A while back, I heard someone say "the Internet of Things will happen once we have IPv6." While I understand the sentiment, we need to get away from NAT'd devices, IPv6 is not, by itself, sufficient to make the Internet of Things take off.
We could talk about a lot of missing pieces, but Bob Frankston is talking about one that seems very fundamental: connectivity.
Bob's article makes an interesting point: we assume that we connectivity is something we buy from an ISP or the phone company, but there's nothing that says that has to be so.
"In a sense the Internet is similar to other transitions. Railroads were transformative because they enabled commerce over a distance but, over time, became captive to the accidental properties of the rails and rolling stock and the attendant business models. We are able to "conquer distance" using facilities such as roads and sidewalks. Such facilities differ from railroads in that value accrues to society as a whole rather than having an owner which is required to limit access in order to make a profit.
Today we would say that railroads were TaaS or Transportation as a Service as opposed to DIY transport in which we walk or use whatever means are available. TaaS would be a rent-seeking model that can only provide transport to destinations that would generate revenue to the provider.
Traditional telecommunications is CaaS (Communications as a Service) and its history mirrors that of the railroads to the point that the FCC is modeled on the agency that regulated railroads. The implicit assumption is that we must have a railroad-like system because in the days of the telegraph, analog telephony was very much like a railroad with a service provider assuring reliable delivery.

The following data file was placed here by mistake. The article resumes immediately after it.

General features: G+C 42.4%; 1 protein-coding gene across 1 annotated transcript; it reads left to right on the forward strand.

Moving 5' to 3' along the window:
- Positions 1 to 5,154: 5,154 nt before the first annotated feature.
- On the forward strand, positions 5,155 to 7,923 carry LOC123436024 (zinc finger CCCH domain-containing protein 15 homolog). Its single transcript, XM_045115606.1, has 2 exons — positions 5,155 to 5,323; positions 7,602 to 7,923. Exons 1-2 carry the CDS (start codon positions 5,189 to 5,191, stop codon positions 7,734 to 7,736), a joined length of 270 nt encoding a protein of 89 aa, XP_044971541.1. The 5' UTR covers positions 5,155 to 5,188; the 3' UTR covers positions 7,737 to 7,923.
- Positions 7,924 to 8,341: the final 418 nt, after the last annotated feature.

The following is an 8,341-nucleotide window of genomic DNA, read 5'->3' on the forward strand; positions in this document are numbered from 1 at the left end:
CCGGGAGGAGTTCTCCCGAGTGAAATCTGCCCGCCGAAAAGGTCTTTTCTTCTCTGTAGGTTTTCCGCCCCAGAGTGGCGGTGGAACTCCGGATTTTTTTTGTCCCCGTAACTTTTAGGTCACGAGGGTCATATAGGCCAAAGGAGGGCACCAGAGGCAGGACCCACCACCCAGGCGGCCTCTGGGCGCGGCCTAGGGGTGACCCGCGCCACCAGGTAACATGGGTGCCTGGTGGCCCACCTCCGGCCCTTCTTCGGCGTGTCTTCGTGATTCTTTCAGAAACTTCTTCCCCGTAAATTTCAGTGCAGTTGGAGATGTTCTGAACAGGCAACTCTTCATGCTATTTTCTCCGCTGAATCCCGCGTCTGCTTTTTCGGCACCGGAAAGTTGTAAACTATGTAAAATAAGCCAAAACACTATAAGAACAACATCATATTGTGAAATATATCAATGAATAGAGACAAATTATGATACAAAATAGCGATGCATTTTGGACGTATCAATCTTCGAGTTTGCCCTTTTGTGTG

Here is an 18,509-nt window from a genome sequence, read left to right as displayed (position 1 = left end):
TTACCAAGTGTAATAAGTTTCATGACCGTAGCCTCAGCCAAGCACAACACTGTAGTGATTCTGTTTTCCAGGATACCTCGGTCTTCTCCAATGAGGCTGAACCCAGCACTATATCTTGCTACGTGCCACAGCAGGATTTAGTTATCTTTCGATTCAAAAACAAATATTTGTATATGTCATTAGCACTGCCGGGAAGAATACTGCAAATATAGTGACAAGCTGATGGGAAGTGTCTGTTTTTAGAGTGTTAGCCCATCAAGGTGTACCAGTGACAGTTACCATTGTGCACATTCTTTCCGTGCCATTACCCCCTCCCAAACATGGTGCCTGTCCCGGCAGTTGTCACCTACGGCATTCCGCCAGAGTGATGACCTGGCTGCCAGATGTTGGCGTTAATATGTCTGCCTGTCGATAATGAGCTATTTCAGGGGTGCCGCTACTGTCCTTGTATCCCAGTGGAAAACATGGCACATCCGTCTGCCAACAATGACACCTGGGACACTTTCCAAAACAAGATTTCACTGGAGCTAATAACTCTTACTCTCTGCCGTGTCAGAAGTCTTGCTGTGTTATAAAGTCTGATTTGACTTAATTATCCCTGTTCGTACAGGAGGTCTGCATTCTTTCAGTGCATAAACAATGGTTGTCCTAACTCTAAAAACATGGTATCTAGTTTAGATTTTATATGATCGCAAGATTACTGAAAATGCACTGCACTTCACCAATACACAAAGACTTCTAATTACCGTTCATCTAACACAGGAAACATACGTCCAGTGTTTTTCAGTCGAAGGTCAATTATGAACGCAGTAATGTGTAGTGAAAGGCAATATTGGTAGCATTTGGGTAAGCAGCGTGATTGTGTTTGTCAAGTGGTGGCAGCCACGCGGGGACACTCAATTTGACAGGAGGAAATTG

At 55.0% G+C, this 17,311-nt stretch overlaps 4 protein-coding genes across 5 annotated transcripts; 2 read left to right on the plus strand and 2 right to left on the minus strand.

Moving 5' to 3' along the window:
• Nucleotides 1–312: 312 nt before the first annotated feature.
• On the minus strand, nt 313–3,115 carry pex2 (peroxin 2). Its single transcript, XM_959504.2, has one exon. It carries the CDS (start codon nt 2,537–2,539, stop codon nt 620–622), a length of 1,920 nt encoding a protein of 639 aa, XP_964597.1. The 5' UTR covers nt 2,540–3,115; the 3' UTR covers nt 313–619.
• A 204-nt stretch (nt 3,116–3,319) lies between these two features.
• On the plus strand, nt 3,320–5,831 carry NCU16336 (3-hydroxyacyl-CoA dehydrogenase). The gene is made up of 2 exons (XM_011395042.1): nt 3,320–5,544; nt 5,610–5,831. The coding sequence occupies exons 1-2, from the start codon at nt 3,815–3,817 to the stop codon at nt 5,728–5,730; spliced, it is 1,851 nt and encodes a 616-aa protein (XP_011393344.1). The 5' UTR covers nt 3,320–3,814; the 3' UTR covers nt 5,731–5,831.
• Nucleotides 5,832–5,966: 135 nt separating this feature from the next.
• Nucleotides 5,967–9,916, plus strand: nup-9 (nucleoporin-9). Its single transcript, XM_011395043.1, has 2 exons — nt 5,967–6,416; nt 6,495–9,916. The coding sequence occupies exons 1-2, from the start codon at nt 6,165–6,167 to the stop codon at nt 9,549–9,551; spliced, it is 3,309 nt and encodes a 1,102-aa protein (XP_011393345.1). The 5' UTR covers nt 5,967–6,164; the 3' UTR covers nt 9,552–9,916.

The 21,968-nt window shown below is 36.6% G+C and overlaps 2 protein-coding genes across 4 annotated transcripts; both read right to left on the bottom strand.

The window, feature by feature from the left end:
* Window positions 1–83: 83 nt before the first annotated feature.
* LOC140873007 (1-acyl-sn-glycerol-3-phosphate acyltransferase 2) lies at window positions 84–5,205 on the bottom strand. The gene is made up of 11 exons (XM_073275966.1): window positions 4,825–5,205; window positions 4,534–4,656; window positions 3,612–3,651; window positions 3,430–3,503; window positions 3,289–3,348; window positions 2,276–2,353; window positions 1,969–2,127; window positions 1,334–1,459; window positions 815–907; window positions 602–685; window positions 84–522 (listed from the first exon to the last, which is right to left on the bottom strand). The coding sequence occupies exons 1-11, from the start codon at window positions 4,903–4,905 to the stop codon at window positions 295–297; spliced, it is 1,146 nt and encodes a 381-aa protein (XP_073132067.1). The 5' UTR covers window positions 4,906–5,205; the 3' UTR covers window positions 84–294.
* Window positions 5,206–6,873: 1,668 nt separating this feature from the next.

And the Internet, going back to the days of the radio packet networks, has shown us how to do our own communicating using any means available. We understand how to take advantage of opportunities and don't require ordered or reliable delivery. What we do need is an economic model that doesn't require a direct relationship between the user (or application) and the parties along the path who may be assisting in the transport of packets. This is more like a sidewalk assisting walking than a railroads notion of assistance as a service.
It's not just about money --- relying on a third party for one's name as in the case of the DNS is also a problem. But the economic model is the gating factor because it's hard to workaround a rent-seeker who owns the path and who must make a profit if we are to communicate at all.
We think of telecommunications in terms of the services provided --- telephony and television being primary. But now that all content is converted to bits and we can use services from others (VoIP, Hulu, Apple TV, HBO etc.) as well as services we create ourselves.
In this formulation everything is reduced to charging us to exchange bits. No wonder it's so important for the carriers to make sure that all the access points are locked down. If the carriers are to charge you for exchanging bits they must first prevent unbilled bits from passing."
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Via Chuck Sherwood, Senior Associate, TeleDimensions, Inc